There’s no short answer that can cover this – but it would be suffice to summarise that amateur radio is radio operators doing almost anything that’s possible with radio’s as a hobby.

This can be talking to other amateur radio operators locally, across the country, internationally, or even on the International Space Station!

Don’t let the term amateur fool you. Many of the most skilled radio and electronics technicians around are amateur operators.  (Amateur means non commercial, as opposed to professional which means doing it to get paid for. These terms do not relate to the level of skill one might have).

You can use voice, morse code, or go digital with computer systems, transferring files and other information back and forth – all without relying on telephones or the internet!

For those involved it is fun, a way to learn and make new friends, a technical communications hobby or recreational activity that provides a true sense of personal achievement.

While we commonly hear about Facebook, YouTube and Twitter, long before they came along amateur radio was the world’s first social media network and it continues to provide that role today.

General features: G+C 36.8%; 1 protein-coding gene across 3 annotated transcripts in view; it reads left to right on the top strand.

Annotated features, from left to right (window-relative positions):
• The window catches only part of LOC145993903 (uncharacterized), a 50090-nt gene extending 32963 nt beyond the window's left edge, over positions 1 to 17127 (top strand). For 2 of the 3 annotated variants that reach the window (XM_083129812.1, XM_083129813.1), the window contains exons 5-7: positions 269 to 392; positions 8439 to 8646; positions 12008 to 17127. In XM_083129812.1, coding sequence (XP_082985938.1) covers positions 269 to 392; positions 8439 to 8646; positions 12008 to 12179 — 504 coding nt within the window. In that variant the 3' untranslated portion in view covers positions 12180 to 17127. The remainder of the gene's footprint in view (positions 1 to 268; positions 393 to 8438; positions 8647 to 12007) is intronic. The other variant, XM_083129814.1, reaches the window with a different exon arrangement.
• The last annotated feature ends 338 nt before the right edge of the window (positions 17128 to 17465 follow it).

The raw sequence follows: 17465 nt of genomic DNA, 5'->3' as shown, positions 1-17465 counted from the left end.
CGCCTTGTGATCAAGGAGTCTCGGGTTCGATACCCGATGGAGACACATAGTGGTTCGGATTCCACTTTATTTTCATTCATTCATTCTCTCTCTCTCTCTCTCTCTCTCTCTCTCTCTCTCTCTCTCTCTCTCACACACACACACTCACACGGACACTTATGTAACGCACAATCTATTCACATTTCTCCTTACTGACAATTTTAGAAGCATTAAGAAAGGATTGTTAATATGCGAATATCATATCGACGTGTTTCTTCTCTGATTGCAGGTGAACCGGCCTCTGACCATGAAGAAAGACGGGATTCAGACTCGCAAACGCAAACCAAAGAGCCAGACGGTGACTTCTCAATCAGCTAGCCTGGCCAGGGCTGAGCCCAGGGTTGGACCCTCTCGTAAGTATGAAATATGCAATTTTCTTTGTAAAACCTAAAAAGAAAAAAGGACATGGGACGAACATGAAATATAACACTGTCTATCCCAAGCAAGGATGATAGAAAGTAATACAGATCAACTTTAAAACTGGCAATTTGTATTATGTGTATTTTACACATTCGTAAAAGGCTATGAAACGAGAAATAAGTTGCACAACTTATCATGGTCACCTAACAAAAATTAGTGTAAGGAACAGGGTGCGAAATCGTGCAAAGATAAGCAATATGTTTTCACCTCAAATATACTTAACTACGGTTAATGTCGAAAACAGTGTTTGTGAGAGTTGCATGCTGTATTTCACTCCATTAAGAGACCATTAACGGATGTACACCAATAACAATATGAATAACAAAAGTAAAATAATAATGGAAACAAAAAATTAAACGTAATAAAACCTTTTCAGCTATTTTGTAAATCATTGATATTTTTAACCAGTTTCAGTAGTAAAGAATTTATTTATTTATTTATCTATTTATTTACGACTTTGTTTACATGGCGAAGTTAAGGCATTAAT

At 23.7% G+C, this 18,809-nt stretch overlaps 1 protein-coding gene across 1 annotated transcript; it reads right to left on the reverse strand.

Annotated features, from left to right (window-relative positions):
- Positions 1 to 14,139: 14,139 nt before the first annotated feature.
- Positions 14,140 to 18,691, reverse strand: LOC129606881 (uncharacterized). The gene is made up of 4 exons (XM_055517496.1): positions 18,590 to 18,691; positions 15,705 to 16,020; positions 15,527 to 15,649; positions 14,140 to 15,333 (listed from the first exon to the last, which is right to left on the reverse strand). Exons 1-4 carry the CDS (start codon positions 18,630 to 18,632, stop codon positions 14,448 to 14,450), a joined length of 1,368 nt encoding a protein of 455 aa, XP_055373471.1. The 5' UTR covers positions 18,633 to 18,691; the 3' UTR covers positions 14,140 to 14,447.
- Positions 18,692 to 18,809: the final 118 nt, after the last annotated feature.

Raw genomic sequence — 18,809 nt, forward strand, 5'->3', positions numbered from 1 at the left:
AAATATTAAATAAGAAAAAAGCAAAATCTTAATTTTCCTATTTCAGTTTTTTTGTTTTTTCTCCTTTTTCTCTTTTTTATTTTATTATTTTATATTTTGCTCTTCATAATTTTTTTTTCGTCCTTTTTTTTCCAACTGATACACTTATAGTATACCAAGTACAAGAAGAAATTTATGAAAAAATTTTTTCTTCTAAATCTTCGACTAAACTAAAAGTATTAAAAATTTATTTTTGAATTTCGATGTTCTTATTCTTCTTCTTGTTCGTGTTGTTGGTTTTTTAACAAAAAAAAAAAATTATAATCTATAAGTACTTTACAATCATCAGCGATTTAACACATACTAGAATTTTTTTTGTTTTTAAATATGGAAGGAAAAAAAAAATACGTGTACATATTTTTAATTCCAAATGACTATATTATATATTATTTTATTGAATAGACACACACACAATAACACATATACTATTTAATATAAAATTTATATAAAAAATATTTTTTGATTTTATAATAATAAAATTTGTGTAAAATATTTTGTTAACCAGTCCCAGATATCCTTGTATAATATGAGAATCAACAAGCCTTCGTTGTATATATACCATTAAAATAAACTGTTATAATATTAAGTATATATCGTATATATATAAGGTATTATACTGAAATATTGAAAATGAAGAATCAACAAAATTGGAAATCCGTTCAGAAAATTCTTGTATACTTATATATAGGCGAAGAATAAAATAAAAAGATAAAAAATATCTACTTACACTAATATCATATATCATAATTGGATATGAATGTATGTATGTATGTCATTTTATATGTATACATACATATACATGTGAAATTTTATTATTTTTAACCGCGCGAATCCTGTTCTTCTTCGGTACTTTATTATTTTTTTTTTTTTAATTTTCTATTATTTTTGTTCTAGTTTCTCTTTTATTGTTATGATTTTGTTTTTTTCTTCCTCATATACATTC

While many talk on amateur radio, across town or around the world, radio amateurs also communicate in other interesting ways – more details later in this page.

There is also a serious side to it with radio amateurs providing emergency communications. When disaster strikes the telephone, mobile phone and internet connection often fail or are overloaded.

This aspect of amateur radio, that gives support to rescue, relief and recovery efforts and saves lives, was seen following earthquakes and tsunamis in recent years including those in China, Indonesia, Italy, Japan, Haiti and Chile.

The New York World Trade Centre terrorist attack on 11 September 2001, Hurricane Katrina 2005 and other major disasters have involved radio amateurs providing their skills and support.

In Australia emergency communications were provided in response to the Black Saturday bushfire disaster 2009.

That followed a tradition which began in the 1920’s during tropical cyclones in Queensland, the Black Friday bush?res in Victoria 1939, and includes the New South Wales floods in 1955, Tropical Cyclone Tracy 1974, Ash Wednesday disaster 1983, Newcastle Earthquake 1989 and on numerous other occasions.

Around the world regular training occurs so radio amateurs can be prepared to use their skills when required.

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